This time it’s for real! Doom 3, the long-awaited third installment in id Software’s hallowed Doom series of PC games, has finally landed. I admit I haven’t posted here in quite a few days because, well, I’ve been busy playing it, among other things I’ve been tied up with. Eventually, though, I wanted to make my way here and post my official thoughts about the game, so here goes.
I’m just about halfway through the game now. And it is amazing. Just as my jaw dropped on January 6th, 1994, when I first saw the original Doom running on my computer, it dropped again last Wednesday when I finally got Doom 3 installed and loaded up. Let me sum up the gameplay by saying that Doom 3 feels like the offspring of Doom and System Shock 2. It has some of the suspense and mystery of the latter, and some of the hair-raising action of the former. It makes for a highly competent marriage of two very enviable characteristics in FPS games, and although I’ve read reports of some people who do not like the new Doom for whatever reason, I’m certainly not one of those people. Frankly, I think id has created a masterpiece, a great tradeoff of both old and new concepts, and included something to please everyone. The key here is that Doom 3 probably won’t please everyone completely, but it does enough things well that I think the end result is one of the more entertaining games of the 00’s.
I’m not sure if I’d call today’s entry a “review” of the game—although by the time I get done, it may well be—but it is a gathering of disjointed thoughts and adventures I’ve experienced in my last week of gaming. I figure there are enough objective, point-by-point reviews of the game floating around the Intarweb by now that you don’t need my version of the same product. Instead I’ll let more of my anecdotal evidence tell Doom’s tale for you. For your dose of objectivity, I’ll try to fill in gaps I feel are not covered by many reviews out there, as evidenced by the questions I see over and over on various message boards. And since almost all of my readers already have played and enjoyed Doom 3, I’m not trying to sell the game to you through my words. I thought it would be more interesting to relate some things I’ve experienced along the way.
Speaking of often-asked questions, the one I most commonly saw right around the time of the game’s release was, “Is the double-barreled shotgun in?” No, it isn’t. The “Super Shotgun” introduced in Doom II does not reappear here, and frankly, I had no emotional reaction to this one way or another. I was never a fan of the Super Shotgun. Yeah, it had massive destuctive power and it sounded pretty cool. But the pump shotty was always my Best Friend from the beginning, and in almost every aspect I found it superior to its big brother. Since Doom 3 does include a futuristic but still very traditional shotgun of the pump variety, my SDAPOI roots have been satiated.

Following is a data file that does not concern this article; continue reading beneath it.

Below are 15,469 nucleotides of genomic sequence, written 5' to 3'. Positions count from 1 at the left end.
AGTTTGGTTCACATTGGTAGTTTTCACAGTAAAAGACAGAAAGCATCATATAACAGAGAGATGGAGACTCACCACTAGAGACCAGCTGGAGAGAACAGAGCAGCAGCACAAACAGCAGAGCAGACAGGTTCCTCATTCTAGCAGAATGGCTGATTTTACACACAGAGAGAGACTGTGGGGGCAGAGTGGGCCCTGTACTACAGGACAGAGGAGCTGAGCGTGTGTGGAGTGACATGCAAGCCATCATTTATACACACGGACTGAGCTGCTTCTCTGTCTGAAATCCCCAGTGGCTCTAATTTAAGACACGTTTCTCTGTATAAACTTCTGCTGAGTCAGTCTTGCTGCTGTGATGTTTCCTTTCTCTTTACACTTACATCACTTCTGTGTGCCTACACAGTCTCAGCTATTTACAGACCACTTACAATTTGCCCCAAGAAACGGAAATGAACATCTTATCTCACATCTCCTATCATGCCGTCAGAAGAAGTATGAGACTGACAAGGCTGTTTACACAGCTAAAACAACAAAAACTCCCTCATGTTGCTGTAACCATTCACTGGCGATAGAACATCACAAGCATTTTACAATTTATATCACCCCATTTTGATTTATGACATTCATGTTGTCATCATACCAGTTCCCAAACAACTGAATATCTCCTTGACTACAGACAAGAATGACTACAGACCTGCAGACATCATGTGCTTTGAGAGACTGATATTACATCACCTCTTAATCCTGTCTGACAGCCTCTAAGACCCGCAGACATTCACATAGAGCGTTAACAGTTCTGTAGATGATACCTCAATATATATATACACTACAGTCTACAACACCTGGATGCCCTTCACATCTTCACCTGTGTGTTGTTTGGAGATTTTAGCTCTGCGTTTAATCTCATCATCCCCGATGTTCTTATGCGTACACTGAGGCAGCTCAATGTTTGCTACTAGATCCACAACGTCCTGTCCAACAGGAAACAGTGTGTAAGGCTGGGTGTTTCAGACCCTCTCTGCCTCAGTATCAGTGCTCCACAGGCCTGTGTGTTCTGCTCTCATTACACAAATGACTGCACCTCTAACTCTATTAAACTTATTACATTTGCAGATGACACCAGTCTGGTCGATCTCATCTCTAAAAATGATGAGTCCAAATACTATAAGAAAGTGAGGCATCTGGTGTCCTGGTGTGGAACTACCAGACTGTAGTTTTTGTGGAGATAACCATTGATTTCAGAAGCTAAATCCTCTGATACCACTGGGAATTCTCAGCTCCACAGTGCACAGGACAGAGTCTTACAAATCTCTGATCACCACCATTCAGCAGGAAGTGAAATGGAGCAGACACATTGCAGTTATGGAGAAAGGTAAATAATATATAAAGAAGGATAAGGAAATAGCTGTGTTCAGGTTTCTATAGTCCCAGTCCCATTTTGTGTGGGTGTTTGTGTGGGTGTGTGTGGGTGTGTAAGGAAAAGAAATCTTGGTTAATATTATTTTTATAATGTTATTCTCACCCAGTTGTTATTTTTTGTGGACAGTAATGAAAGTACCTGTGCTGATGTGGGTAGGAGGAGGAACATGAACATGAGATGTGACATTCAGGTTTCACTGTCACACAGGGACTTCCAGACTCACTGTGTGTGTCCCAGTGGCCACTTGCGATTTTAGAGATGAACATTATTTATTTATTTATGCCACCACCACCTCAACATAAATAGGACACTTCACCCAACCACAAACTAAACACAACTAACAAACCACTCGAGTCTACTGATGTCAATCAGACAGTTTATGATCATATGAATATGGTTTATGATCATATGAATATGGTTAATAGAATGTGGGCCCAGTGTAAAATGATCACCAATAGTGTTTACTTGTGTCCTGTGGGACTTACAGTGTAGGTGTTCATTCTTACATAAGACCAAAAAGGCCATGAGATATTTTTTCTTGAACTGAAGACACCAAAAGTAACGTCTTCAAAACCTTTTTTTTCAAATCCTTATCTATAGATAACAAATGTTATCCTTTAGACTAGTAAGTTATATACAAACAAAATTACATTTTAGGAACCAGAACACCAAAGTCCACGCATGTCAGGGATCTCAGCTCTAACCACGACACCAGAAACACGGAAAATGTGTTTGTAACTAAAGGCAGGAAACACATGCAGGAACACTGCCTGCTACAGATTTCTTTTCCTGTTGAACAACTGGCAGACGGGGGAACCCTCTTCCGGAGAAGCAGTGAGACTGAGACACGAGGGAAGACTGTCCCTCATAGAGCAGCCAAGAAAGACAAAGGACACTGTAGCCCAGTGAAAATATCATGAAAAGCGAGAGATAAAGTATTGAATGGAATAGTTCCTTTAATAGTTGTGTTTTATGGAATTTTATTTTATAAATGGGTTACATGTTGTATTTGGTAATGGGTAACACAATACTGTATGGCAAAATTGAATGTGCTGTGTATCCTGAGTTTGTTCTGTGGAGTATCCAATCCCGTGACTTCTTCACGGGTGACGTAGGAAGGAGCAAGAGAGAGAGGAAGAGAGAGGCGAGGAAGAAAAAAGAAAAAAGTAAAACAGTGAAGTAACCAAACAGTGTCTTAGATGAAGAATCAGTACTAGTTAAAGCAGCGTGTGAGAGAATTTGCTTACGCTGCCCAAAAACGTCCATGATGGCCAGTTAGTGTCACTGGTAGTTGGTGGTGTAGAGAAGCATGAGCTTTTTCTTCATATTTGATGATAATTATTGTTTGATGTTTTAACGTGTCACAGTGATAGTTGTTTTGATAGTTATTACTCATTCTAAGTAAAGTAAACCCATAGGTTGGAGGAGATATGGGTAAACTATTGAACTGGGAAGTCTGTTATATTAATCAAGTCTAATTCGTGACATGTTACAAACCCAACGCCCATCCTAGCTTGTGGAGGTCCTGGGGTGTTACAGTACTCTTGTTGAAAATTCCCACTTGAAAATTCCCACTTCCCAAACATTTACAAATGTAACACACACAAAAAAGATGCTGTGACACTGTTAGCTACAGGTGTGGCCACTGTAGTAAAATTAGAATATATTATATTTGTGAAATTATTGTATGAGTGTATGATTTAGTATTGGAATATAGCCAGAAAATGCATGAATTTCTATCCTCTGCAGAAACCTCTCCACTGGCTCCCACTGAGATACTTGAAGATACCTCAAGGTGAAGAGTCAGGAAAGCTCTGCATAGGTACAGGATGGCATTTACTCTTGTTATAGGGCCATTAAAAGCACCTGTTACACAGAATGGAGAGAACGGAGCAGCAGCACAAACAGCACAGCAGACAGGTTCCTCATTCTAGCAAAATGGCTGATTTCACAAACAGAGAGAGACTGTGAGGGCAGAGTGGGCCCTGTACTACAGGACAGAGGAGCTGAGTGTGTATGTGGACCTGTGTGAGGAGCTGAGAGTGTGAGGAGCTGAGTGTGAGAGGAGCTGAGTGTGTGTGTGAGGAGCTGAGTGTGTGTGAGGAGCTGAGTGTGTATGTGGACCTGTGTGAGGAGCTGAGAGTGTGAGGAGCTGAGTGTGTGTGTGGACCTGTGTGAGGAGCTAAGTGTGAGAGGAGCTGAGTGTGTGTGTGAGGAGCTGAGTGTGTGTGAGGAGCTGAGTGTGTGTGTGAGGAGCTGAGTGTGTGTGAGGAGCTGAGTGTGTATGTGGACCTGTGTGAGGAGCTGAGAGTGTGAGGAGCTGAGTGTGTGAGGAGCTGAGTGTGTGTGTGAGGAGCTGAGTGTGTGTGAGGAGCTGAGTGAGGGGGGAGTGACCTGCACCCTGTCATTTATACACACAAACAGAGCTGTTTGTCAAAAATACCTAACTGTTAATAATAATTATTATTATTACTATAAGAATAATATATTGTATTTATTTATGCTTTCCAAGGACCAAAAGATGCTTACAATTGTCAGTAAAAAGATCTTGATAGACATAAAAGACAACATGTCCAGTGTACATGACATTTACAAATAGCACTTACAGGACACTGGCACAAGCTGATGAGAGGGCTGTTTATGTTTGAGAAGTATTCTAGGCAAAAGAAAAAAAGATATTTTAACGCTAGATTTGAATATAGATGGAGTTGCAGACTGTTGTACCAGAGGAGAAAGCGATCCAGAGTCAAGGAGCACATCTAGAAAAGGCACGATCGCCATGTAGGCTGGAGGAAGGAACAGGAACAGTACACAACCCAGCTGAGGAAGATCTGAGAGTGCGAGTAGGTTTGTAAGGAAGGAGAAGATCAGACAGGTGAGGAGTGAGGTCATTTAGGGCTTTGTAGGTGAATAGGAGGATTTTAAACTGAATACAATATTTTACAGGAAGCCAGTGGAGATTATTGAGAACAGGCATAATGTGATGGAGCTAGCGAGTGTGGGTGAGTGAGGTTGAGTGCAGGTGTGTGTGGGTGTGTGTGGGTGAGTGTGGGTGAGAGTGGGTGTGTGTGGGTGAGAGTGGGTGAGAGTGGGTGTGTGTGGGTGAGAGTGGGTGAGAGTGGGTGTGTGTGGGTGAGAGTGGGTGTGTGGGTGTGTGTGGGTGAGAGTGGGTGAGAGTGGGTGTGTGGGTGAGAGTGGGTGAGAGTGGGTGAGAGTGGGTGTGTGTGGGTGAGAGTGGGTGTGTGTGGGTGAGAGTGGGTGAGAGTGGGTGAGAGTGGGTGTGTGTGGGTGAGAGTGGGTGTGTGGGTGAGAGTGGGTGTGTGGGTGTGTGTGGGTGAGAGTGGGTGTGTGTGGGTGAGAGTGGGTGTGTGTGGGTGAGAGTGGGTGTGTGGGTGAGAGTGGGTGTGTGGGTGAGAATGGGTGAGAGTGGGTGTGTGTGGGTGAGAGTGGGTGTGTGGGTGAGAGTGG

Whilst playing Doom 3, I consistently felt like I was playing a movie. Yeah, I’ve said that before about games, like Medal of Honor and Call of Duty, but this is entirely different. Where the other games felt like pleasantly familiar movies that I could predict the endings of, Doom 3 feels like a movie I haven’t yet seen. Yes, it smacks heavily of Aliens, and even reminds me of The Abyss in the sense that the claustrophobic facilities you’re traipising through are laid out much like the interior of Deep Core. But I find myself not knowing where the next plot twist will occur or what to expect, and the sensation is incredibly exciting and exhilarating. It’s like your favorite futuristic military suspense movie was really a week long instead of two hours. The fun is almost endless! (Plus, those movies I mentioned are two of my favorites, so any borrowed influence only makes the experience that much more awesome.)
Speaking of which, this is not one of those games which you will install and finish in six hours, unless you play on easy difficulty and rush your way through. I find myself moving slowly, checking behind every wall and pillar, shining my flashlight under staircases and listening to my pulse pounding in my ears as I cautiously approach the blood-streaked door at the end of the next hall, dreading what I may find on the other side. As I mentioned, I may not even be halfway through the game yet, and I’ve been playing for days. I love to take my time and really soak up all the atmosphere of a game like this. And Doom’s got atmosphere in spades.
Atmosphere, atmosphere, atmosphere. I think it is probably my #1 most important factor when evaluating a PC game, particularly an FPS. The graphics, sound, gameplay and level design can all be fantastic, but if for some reason it doesn’t add up to an atmospheric experience I can really dig into, I’m going to be left feeling unsatisfied—or at least, just feeling like I’m playing a game. I feel like I’m living Doom 3.
A lot of people lament that Trent Reznor of Nine Inch Nails, who was originally on board as the sound effects and music producer for Doom 3, left the project. However I find very few faults with the game’s sound design. There are a lot of fresh, new effects that I’ve not heard before (although some have been used in other games I’ve played recently, including System Shock 2, ironically), and some of them actually made me say “Oh damn! That sounds awesome!” At one point I reloaded my savegame twice and replayed through the section where you have to restart the three air filtration pumps, because the crazy alarm klaxon that blares in the background as you choke to death on the toxic fumes is so cool.